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WEDNESDAY, 16 APR 2014
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German women's magazine rethinking 'no models' policy
Agence France Presse
Models present creations from fashion house TCN at the Mercedes-Benz Spring/Summer 2013 Fashion Week in Madrid September 3, 2012. (REUTERS/Andrea Comas)
Models present creations from fashion house TCN at the Mercedes-Benz Spring/Summer 2013 Fashion Week in Madrid September 3, 2012. (REUTERS/Andrea Comas)
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BERLIN: One of Germany's top women's magazines said Monday it was reviewing its policy of only publishing photographs of amateur models instead of professionals.

The fortnightly magazine, Brigitte, made international headlines in October 2009 with the news that it would only print pictures of "real women" after readers complained they could not identify with ultra-thin professional models.

A spokeswoman for Gruner + Jahr publishing house told AFP that a new editor-in-chief planned a thorough overhaul of the magazine, confirming a report in the daily Sueddeutsche Zeitung.

"Everything is under review, including the 'no models' policy," the spokeswoman said, but declined to provide further details until the new editor, Stephan Schaefer, and his co-chief settled on a strategy.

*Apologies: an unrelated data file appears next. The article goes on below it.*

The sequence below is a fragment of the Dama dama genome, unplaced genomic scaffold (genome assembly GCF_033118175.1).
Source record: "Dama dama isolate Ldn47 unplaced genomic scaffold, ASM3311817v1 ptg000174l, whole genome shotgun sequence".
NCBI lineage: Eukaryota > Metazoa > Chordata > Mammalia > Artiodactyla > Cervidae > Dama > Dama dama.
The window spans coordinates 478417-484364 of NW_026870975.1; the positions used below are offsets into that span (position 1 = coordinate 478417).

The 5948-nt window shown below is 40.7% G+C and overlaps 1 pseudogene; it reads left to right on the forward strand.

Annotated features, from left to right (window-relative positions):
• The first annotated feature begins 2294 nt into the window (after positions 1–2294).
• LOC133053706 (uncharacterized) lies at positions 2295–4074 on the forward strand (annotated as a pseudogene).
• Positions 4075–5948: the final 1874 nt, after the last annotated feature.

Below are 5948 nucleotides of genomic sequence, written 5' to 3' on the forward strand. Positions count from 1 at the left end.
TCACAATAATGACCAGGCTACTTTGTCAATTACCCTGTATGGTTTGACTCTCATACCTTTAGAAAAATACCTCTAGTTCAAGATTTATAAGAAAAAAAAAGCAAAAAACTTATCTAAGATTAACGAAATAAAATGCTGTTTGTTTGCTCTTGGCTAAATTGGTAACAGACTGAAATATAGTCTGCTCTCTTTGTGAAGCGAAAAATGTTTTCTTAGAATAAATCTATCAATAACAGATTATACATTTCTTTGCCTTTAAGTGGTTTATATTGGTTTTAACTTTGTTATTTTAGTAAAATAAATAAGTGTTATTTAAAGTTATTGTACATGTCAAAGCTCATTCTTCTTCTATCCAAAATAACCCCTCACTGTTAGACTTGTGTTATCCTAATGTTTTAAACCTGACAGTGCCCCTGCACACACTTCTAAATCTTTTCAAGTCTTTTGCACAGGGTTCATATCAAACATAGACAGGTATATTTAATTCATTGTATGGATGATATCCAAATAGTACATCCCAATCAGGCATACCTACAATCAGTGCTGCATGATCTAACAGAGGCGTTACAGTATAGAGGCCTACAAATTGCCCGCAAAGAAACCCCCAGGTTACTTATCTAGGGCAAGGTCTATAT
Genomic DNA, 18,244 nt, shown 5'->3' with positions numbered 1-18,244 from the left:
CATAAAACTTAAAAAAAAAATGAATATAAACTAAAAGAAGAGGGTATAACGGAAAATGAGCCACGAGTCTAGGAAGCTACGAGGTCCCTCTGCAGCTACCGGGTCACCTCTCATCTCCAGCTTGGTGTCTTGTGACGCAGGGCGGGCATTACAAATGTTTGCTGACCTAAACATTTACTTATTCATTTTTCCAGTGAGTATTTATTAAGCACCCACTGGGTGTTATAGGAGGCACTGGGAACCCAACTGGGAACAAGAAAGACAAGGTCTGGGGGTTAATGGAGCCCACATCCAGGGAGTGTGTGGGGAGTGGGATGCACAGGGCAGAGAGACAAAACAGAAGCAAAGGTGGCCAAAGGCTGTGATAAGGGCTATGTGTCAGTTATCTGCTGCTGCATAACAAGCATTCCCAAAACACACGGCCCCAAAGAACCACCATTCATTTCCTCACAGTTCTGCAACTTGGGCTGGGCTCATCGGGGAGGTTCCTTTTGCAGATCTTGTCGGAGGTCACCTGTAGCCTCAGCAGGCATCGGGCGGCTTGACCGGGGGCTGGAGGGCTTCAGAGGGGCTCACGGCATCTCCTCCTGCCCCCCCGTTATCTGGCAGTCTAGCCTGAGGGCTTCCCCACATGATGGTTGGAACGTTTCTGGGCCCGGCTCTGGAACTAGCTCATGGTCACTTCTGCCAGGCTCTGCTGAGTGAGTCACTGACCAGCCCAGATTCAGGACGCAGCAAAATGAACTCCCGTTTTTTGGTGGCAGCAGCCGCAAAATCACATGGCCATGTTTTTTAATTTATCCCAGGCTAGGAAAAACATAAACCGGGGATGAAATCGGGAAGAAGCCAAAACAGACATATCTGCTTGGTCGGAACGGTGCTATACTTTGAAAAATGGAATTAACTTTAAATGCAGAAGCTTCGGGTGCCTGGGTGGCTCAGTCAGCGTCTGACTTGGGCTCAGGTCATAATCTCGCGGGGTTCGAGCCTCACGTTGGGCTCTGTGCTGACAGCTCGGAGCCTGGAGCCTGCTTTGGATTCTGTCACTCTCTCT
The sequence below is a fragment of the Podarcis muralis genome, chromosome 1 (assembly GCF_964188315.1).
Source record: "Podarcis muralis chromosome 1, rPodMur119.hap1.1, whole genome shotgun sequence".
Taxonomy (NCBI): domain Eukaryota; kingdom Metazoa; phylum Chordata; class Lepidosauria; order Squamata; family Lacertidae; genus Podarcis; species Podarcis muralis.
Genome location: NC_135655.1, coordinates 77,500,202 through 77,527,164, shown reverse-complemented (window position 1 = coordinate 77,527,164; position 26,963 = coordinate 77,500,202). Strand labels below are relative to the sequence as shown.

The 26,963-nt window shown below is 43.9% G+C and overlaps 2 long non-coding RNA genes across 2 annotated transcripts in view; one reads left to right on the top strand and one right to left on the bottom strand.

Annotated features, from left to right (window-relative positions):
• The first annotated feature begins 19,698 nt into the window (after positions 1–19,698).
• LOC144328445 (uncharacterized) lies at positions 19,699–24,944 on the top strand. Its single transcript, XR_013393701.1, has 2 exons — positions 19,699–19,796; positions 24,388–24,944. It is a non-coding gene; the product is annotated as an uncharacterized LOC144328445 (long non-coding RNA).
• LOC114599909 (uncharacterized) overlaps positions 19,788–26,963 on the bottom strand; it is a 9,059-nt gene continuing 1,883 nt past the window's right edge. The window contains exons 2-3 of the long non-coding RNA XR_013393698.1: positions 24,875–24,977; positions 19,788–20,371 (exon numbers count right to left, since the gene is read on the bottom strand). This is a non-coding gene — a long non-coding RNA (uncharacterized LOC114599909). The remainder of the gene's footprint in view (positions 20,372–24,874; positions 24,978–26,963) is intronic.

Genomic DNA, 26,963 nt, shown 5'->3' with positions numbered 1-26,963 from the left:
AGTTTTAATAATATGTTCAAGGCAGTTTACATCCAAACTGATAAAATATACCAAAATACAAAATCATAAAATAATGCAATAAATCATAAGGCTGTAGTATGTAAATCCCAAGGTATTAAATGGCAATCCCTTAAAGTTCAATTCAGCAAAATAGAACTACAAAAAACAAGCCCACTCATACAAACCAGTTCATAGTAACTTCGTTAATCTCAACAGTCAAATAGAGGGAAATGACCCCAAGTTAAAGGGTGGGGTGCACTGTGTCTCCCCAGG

The first "no models" issue hit newsstands in January 2010. It prompted German designer Karl Lagerfeld to call the policy "absurd" and point out that fashion was all about "dreams and illusions".

The Sueddeutsche said one reason for questioning the policy was that lay models were harder for photographers and stylists to work with, while according to Brigitte the amateurs received pay "comparable" to that of professionals.

In addition, the magazine, which was founded in 1954, had to search for women to feature without the help of modelling agencies, also driving up costs.

And many readers complained that while the women in the pages of Brigitte may not be models, they tended to be as thin and pretty as the professionals and the magazine continued to prominently feature diet tips.

The Sueddeutsche report cited figures showing that sales had dropped to around 602,000 from about 802,000 in 2002 with little sign of a boost from the "no models" policy.

The Gruner + Jahr spokeswoman could not immediately confirm the numbers.

 
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